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Some simple terms mixed in, but it helps to see exactly how a specific teacher defines something.

Infusion Therapy

The delivery of medication in solution and fluids by parenteral route.


Route of administration that involves piercing of the skin or mucous membrane

IV Therapy

The most common route for infusion therapy; delivers solutions directly into the veins.


Infusion is used for:
fluid balance
acid-base balance
administering medications
replacing blood


Solution that is infused into the body

Isotonic Solution

"Neutral" solution,does not affect the distribution of water within the body. (osmolarity of 250-375mOsm/L) Pt's are at risk for fluid overload.

Hypertonic Solution

"High" solution that moves water FROM body cells TO the bloodstream, commonly to correct electrolyte or acid-base imbalance. (osmolarity >375mOsm/L) Pt's at risk for phlebitis & infiltration.

Hypotonic Solution

"Low" solution that moves water TO body cells FROM the bloodstream. (osmolarity <250mOsm/L) Pt's at risk for phlebitis & infiltration.

Solution Mnemonics

Relate solution names to the effect on blood volume, and then the effect on tissue.
Hypertonic- "High" solution - will make the blood volume go UP, this water has to come FROM the body
Hypotonic - "Low" Solution - will make the blood volume go DOWN, this water has to go TO the body.


Inflammation of a vein caused by chemical, mechanical or bacterial irritation.


Result of IV solution leaking into the tissues around a vein.
S/S: Swelling, blanching, numbness, coolness of tissue around IV site


Blood clot in the vein.
S/S: Tenderness/swelling


Extreme infiltration, IV fluids administered to space outside the vein, such as in a misplaced IV or venous damage/leakage.
S/S: Swelling @ or proximal to IV site, discomfort/burning/blanching @ IV site


The Joint Commission requires two patient identifiers and two qualified healthcare professionals before administering blood.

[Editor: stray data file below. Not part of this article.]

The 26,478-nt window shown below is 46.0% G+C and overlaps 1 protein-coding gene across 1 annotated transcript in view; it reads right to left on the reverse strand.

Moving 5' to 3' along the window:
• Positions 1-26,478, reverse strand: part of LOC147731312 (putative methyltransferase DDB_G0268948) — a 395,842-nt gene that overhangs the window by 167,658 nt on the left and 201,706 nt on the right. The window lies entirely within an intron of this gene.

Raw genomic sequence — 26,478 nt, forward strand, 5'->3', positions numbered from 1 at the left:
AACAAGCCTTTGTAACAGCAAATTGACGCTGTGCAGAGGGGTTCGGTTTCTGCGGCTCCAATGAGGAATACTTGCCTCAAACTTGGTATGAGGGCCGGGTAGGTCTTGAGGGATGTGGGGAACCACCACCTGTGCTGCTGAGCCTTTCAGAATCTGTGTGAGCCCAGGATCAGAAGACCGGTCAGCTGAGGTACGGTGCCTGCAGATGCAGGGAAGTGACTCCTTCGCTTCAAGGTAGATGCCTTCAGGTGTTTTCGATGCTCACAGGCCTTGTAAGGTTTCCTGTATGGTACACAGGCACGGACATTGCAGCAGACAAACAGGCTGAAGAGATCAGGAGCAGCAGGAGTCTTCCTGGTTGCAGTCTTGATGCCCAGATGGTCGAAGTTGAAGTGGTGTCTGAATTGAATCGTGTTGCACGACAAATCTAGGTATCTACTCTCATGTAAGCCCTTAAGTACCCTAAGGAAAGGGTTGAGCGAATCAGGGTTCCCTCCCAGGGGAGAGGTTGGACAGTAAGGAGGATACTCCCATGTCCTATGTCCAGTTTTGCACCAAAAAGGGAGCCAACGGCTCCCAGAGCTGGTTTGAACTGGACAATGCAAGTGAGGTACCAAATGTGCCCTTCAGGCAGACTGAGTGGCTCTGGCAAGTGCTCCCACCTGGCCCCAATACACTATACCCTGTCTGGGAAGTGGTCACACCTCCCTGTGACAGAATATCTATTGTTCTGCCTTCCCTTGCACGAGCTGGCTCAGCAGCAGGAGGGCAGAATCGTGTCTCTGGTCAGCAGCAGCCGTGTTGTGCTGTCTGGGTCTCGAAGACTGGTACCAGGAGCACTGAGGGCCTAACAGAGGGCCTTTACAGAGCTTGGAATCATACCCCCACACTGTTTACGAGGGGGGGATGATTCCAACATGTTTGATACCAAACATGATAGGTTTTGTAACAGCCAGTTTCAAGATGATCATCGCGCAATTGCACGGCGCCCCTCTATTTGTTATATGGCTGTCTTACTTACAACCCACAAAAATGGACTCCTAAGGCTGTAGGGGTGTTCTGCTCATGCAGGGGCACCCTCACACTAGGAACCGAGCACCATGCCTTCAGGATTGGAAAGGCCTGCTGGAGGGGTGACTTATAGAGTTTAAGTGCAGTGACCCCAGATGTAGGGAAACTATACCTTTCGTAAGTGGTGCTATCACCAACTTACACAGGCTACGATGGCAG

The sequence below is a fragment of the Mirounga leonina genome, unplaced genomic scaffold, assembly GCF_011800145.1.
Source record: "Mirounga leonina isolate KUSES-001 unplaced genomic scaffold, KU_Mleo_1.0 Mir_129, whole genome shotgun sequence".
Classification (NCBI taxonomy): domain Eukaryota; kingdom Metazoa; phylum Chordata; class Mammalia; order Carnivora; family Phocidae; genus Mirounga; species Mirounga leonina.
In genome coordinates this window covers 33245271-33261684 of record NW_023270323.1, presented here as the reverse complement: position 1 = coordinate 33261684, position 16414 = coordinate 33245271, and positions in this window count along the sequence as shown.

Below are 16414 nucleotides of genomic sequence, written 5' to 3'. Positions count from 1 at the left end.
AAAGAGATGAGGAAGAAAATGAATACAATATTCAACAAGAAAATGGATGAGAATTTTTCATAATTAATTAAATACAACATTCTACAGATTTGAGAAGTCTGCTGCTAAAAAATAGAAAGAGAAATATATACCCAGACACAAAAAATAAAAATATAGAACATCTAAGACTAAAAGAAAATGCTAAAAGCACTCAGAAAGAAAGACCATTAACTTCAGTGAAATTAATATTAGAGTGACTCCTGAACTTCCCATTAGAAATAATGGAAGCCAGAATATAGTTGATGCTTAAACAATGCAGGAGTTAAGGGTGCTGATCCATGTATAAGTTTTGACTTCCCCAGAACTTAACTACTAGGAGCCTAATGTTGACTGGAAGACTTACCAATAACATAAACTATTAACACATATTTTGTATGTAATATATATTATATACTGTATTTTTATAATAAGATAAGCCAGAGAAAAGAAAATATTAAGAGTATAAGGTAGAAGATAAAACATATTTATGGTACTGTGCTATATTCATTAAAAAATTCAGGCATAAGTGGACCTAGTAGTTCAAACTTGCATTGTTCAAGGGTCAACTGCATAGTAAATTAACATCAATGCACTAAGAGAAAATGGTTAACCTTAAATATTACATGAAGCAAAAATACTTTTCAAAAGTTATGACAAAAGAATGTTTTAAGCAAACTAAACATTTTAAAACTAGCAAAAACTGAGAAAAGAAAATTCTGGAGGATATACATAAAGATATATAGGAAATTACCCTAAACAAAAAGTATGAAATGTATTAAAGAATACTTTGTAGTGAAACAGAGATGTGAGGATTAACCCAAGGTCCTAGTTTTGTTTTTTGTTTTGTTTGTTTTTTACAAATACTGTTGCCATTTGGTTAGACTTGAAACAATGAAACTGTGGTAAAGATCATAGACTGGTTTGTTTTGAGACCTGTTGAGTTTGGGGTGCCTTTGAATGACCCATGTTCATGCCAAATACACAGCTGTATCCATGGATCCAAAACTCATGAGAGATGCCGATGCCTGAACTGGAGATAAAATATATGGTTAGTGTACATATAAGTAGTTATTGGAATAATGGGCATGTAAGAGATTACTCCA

The International Society of Blood Transfusion (ISBT) universal barcoding system is most commonly used to ensure accuracy.

IV Orders

Require: Specific type of Fluid, rate in mL/hr or total volume and number of hours (may be mg/hr for continuous infusion med), specific information on any drugs or vitamins to be added,

Vascular Access Device

Any type of plastic tube placed in a blood vessel to deliver fluids and medications.

Vesicant Medication

Medication that can cause severe tissue damage if it inifltrates surrounding tissue. Should be administered via PICC line.


Vascular access device, any tubing inserted in the blood vessels to administer medication or fluids.

Midline Catheter

VAD used for hydration fluids, and therapy that is to last from 6 days to 4 weeks such as antibiotics or heparin infusions for DVT

Peripherally Inserted Central Catheter

PICC line - extends from insertion site (preferably basilic vein) to the superior vena cava, used to administer vesicant medications


Catheter-related Blood Stream Infection


Slow infusion of isotonic solutions into subcutaneous tissue. Recommended sites: upper & outer thigh, upper abdomen, and below the clavicle (solutions are better absorbed by areas with adipose tissue)

Intraosseous Therapy

Infusion into the red marrow of the bones. Contraindicated if the bone is fractured or in cases of severe osteoporosis. May cause osteomyelitis.

Compartment Syndrome

Increased tissue pressure in a confined anatomic space (such as bone marrow cavity) causes decreased blood flow to the area.

Intraperitoneal Therapy

Administration of chemotherapy drugs directly into the peritoneal cavity to treat intra-abdominal malignancies such as ovarian or GI tumors that have moves into the peritoneum.

Intraspinal Infusion

Medication administered into either the epidural space between the dura mater and vertebra, or the subarachnoid space between the arachnoid and pia mater.


Small glass container that can be sealed and it's contents sterilized


Pertaining to the forearm




Preventing infection


Vessel carrying blood away from the heart to the body tissues


Sterile, free from infection


Remove by suction


Large superficial vein on inner side of biceps


Large superficial vein on the outside of the biceps


Triangular muscle covering the shoulder


Farthest from the center, medial line or trunk


Stretch out


Positioned to the back


Within or into a vein


Tissue composed of contractile cells or fibers which affect movement


To examine by touch


Toward the rear or caudal end


Pulse felt at the wrist


Instrument for injecting fluid into cavities or vessels


Constrictive device used to distend veins to facilitate venipuncture or IV injections


Vessel that carries blood from the body tissues to the heart


Puncture of a vein for any purpose


Pertaining to veins or the blood passing through them


Infection that can be caused by improper technique, cross-contamination or prolonged IV use
S/S: Fever, increased pulse, body aches, redness @ IV site


We were told for testing purposes to learn the osmolarity ranges in the handout, which differ from our textbook.
Hypertonic: >375mOsm/L
Isotonic: 250-375mOsm/L
Hypotonic: <250mOsm/L

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